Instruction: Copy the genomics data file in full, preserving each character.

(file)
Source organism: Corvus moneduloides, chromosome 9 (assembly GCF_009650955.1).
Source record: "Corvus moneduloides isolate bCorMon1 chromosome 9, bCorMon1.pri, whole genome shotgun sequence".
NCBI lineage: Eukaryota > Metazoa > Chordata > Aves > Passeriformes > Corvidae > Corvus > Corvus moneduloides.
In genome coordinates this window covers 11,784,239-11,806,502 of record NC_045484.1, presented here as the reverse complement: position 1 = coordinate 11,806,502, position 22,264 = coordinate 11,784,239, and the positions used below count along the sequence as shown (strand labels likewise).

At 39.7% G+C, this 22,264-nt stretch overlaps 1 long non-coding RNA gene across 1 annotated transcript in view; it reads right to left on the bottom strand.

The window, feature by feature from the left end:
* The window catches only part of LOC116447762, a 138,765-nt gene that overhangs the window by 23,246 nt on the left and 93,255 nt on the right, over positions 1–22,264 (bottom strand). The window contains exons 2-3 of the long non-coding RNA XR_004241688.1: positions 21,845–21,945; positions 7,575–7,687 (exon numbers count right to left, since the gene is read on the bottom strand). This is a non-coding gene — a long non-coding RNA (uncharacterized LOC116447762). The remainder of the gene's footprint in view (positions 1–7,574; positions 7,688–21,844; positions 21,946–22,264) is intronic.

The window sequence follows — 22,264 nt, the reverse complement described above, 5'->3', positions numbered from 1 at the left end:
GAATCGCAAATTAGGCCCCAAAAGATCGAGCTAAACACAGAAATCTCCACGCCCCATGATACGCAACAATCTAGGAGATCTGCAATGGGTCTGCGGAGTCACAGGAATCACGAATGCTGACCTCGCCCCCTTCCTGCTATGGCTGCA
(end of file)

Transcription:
Source organism: Corvus moneduloides, chromosome 9 (assembly GCF_009650955.1).
Source record: "Corvus moneduloides isolate bCorMon1 chromosome 9, bCorMon1.pri, whole genome shotgun sequence".
NCBI lineage: Eukaryota > Metazoa > Chordata > Aves > Passeriformes > Corvidae > Corvus > Corvus moneduloides.
In genome coordinates this window covers 11,784,239-11,806,502 of record NC_045484.1, presented here as the reverse complement: position 1 = coordinate 11,806,502, position 22,264 = coordinate 11,784,239, and the positions used below count along the sequence as shown (strand labels likewise).

At 39.7% G+C, this 22,264-nt stretch overlaps 1 long non-coding RNA gene across 1 annotated transcript in view; it reads right to left on the bottom strand.

The window, feature by feature from the left end:
* The window catches only part of LOC116447762, a 138,765-nt gene that overhangs the window by 23,246 nt on the left and 93,255 nt on the right, over positions 1–22,264 (bottom strand). The window contains exons 2-3 of the long non-coding RNA XR_004241688.1: positions 21,845–21,945; positions 7,575–7,687 (exon numbers count right to left, since the gene is read on the bottom strand). This is a non-coding gene — a long non-coding RNA (uncharacterized LOC116447762). The remainder of the gene's footprint in view (positions 1–7,574; positions 7,688–21,844; positions 21,946–22,264) is intronic.

The window sequence follows — 22,264 nt, the reverse complement described above, 5'->3', positions numbered from 1 at the left end:
GAATCGCAAATTAGGCCCCAAAAGATCGAGCTAAACACAGAAATCTCCACGCCCCATGATACGCAACAATCTAGGAGATCTGCAATGGGTCTGCGGAGTCACAGGAATCACGAATGCTGACCTCGCCCCCTTCCTGCTATGGCTGCA